2009 Chevrolet Malibu vs 1959 Chevrolet Bel Air
CrasherCarl: EDGR Engineering, Design and Government Regulations
Your guy dove into an empty swimming pool wearing a car.
I am a long time CxSI - a Crash Scene Investigator. That means I am an engineer who examines the two aspects of an automobile crash. If a lawsuit is going to be attempted, I may be the one qualified to write a technical report and later, testify in court. Experts +witnesses for the plaintiff and defendant will try to persuade the jury that their answers to the following questions are the most accurate, understandable and credible.
First question: Whether the scene is found as a head-on, a tail-ender, a side impact, or even an off-the-road rollover, why did the crash occur? Almost always that is because one or both drivers did something dumb. That has some impact on the question about fault and who pays.
Second question: Why were the injuries worse than they would have been if another make/model vehicle was involved? For instance, what if the front seat back flopped ahead and added crushing forces to the person wearing a lap/shoulder belt in front? There are many elements of the car design to consider. If I convince the jury that the design of the car contained elements that are clearly defective compared to the current state of the art, the car manufacturer pays for the consequences. That usually results in much bigger pay-offs than the answer to question number one. The size of the award to the plaintiff will become huge if we establish that the cars management knew of the defect but continued to put the car on the market. Punitive Damages are the jury's way of making sure the loser will not forget to do a better job next time.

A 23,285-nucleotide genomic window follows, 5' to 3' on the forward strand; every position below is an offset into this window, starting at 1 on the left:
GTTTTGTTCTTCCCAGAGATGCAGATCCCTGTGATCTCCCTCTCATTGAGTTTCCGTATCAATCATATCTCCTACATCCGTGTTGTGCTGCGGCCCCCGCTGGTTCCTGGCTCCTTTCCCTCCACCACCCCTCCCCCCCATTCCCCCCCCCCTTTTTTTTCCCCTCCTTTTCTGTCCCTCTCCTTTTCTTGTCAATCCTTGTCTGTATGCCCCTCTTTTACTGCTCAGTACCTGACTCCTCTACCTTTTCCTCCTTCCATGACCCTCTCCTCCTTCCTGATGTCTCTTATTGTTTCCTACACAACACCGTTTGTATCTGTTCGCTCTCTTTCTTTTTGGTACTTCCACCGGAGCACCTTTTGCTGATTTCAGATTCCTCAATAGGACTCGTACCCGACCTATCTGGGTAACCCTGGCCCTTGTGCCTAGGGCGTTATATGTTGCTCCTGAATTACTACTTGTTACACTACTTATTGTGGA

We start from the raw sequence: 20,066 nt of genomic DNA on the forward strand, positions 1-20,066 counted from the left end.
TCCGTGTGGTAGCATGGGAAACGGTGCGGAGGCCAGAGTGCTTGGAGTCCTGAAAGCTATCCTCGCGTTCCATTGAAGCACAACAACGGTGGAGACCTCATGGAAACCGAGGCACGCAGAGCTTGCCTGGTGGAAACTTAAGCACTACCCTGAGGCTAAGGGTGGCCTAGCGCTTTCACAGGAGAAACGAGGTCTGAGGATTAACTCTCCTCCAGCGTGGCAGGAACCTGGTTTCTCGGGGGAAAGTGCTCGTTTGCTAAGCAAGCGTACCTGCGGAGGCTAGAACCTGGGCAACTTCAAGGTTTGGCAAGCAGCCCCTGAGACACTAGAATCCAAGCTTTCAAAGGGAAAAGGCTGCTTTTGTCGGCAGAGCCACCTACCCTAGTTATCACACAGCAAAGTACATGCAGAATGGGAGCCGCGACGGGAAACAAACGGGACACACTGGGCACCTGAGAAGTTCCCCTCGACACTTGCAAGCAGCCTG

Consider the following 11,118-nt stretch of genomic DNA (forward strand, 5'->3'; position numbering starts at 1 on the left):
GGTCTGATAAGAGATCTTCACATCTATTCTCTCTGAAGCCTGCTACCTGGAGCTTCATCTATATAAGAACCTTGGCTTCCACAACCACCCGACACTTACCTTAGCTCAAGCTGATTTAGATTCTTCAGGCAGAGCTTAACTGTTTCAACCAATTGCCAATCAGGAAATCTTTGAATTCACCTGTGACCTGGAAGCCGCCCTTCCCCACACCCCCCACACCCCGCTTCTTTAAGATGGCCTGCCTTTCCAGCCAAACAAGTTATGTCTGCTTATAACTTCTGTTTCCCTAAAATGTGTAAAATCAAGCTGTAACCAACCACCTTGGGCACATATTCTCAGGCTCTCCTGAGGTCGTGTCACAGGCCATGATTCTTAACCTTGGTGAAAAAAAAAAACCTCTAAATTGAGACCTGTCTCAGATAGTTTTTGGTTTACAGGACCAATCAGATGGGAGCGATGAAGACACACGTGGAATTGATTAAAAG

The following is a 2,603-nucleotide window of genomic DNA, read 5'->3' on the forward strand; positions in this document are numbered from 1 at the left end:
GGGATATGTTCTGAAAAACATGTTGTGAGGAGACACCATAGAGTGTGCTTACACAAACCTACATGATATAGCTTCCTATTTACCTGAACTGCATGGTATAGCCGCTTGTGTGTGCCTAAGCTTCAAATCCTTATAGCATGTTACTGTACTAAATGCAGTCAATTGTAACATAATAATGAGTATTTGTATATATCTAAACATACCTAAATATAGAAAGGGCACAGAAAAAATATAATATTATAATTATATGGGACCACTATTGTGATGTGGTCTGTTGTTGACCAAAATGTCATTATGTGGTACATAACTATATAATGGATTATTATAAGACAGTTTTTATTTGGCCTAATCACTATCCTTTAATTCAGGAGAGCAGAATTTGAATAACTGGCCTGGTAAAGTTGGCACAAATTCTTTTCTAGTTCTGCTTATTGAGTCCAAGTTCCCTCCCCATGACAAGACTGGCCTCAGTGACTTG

It doesn't always work out that way. We lose many cases because the auto companies have very good, and very well-paid lawyers and experts. And sometimes, personal injury lawyers bring cases for my review that really wont fly.
Sometimes I have to give my lawyer client the bad news, "From a technical standpoint, you don't have a strong case because ...". They should prefer to hear this from me, because if you go ahead, you'll hear it from the other side -- after you have spent a lot of money and time on a lawsuit you won't win. The point I'm making with that colorful remark (in the title above) is this: if your client was in a car or truck that went off the road and fell a considerable distance onto its roof, the people inside will be hurt badly even if they are using the seatbelts, and even if the roof were so well made that it did not crush at all. For instance if the vehicle falls off an expressway overpass or bounces high during a violent rollover, and lands hard on its top, the roof comes to an abrupt stop when it lands on the ground. Then the occupant continues HIS downward travel and his head also comes to an abrupt stop. His neck takes the loading of decelerating the rest of his body.
We were offered a case where a pickup truck approaching a freeway overpass was forced into the median by a car that came wildly up the on-ramp and zoomed into the two travel lanes. The pickup was launched where the median ended at the gap between the pair of freeway bridges above the highway below. The truck fell and flipped so that it landed on the pavement of the cross road -- splat -- the roof was flattened! The occupants were unrestrained so they suffered fatal injuries.
But, I told the attorney,
What if the truck had its roof reinforced like those of the NASCAR racing pickups?